And Now a Word About Darren Bragg

It’s hard to be sure why the Mets can’t remember ever having Darren Bragg. Could be, Bragg’s just one of those guys you think of playing for another team. I associate Darren Bragg most closely with the 1998 Red Sox though his resume also includes stops in Seattle, St. Louis, and Colorado before he hooked on with the Mets in 2001, and with the Yankees, Braves, Padres and Reds afterward. In just about every stop, Bragg served a similar role as store-brand white hustling lefthanded hitting corner outfield reserve.

It could also have been the briefness of his stay, or the abruptness of his departure: He was a Met for all of 18 games from late May to early June of 2001, a period the Mets spent entirely in last or next-to-last, owing, not surprisingly, to their lousy outfield. Perhaps too, the Mets forgot they ever had Darren Bragg because their last memory of him was releasing him prior to the start of 2002: He’d been invited to camp but was cut and released, and eventually signed with the Braves.

But there are also reasons to remember Bragg. Like so many Major League vets receiving a late-career invitation to join the Mets, Bragg was a local guy (Waterbury, Conn.) playing for a Nutmeg State manager. He favored the unusual uniform No. 56, he said, as a tribute to New York football Giants legend Lawrence Taylor. And his release resulted in a bizarre reappearance in Shea Stadium only weeks later as a member of the Yankees. This is what we remember you for.

Bragg accepted a minor-league assignment to begin the 2001 season but had a contract stipulating he could become a free-agent if he remained in AAA through the end of May. Fortunately for him, the Mets outfield, shaky to begin with, suffered injuries to Jay Payton andDarryl Hamilton, and ineffective reserve work from alleged phenom Alex Escobar, resulting in Bragg’s mid-May callup. Inserted as the team’s new leadoff hitter, Bragg had a few highlights – he drove in 4 runs in one game, but barely distinguished himself as an upgrade over what was already around and was released in early June when the Mets added a white lefthanded hitting outfield reserve, but one with a little more power in Mark Johnson. The Yankees subsequently claimed Bragg on waivers, leading to his appearance as a pinch-hitter in a Subway Series game a short time afterward, but his career there would end when the Yankees added a reserve we’d come to know, Gerald Williams.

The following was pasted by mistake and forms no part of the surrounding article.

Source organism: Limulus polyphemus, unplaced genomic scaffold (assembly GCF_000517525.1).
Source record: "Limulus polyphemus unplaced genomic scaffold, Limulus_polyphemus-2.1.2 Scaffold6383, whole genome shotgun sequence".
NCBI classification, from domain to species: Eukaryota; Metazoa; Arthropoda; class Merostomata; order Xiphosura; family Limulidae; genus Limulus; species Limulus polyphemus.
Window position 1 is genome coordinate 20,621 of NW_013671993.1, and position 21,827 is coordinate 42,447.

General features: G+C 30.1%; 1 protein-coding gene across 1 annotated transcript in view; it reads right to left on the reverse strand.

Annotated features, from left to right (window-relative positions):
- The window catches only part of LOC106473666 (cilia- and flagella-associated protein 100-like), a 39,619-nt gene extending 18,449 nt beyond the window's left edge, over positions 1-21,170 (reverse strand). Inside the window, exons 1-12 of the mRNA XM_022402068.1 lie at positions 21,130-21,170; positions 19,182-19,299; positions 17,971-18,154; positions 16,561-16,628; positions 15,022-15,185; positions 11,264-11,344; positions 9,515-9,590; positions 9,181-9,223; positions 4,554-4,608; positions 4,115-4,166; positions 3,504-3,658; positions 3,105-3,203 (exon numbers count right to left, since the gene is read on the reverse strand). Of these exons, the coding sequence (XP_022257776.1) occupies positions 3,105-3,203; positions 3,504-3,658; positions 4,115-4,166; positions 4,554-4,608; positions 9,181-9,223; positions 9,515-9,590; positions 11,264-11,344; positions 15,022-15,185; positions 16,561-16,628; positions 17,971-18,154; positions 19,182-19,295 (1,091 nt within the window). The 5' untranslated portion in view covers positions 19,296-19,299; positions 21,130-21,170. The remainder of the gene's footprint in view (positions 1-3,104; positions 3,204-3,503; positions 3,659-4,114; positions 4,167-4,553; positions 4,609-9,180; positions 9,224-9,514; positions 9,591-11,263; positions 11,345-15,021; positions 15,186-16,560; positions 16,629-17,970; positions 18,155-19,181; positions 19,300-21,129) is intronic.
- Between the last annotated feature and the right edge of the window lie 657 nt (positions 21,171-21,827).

Bragg as a Met hit .263/.323/.368, with 6 doubles and 5 RBI in 57 at-bats. Bragg didn’t hit as hard as his footballing numbersake , but wasn’t completely forgettable either.


Nice to see the Mets wiping their butts with the Cardinals’ special gold-trimmed celebratory World Series uniforms. In tonight’s win Scott Schoeneweis became the first Met ever to wear No. 60 in a game.

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One comment

  1. Jon Springer says:

    Let’s give a mouse-portion of credit where it’s due. Bragg wasn’t released outright in June, but rather the team tried to honorably sneak his journeyman ass through waivers and return him to Norfolk.

    He stands as one of a small group of players (Frank Tanana and Bob Friend may be the only others) who spent one season in New York, but split that time between the Mets and Yankees.

    Bragg served as an object lesson in distinguishing Yankee “class” from that of the rest of the pack, particularly the Mets. When he first arrived in the Yankee clubhouse, first-base coach Lee Mazzilli got a look at his chin fuzz, took him aside, and gave him a “We don’t do that sort of thing here” lecture.

    Comment by Edgy DC :: April 17, 2007 @ 10:11 am |

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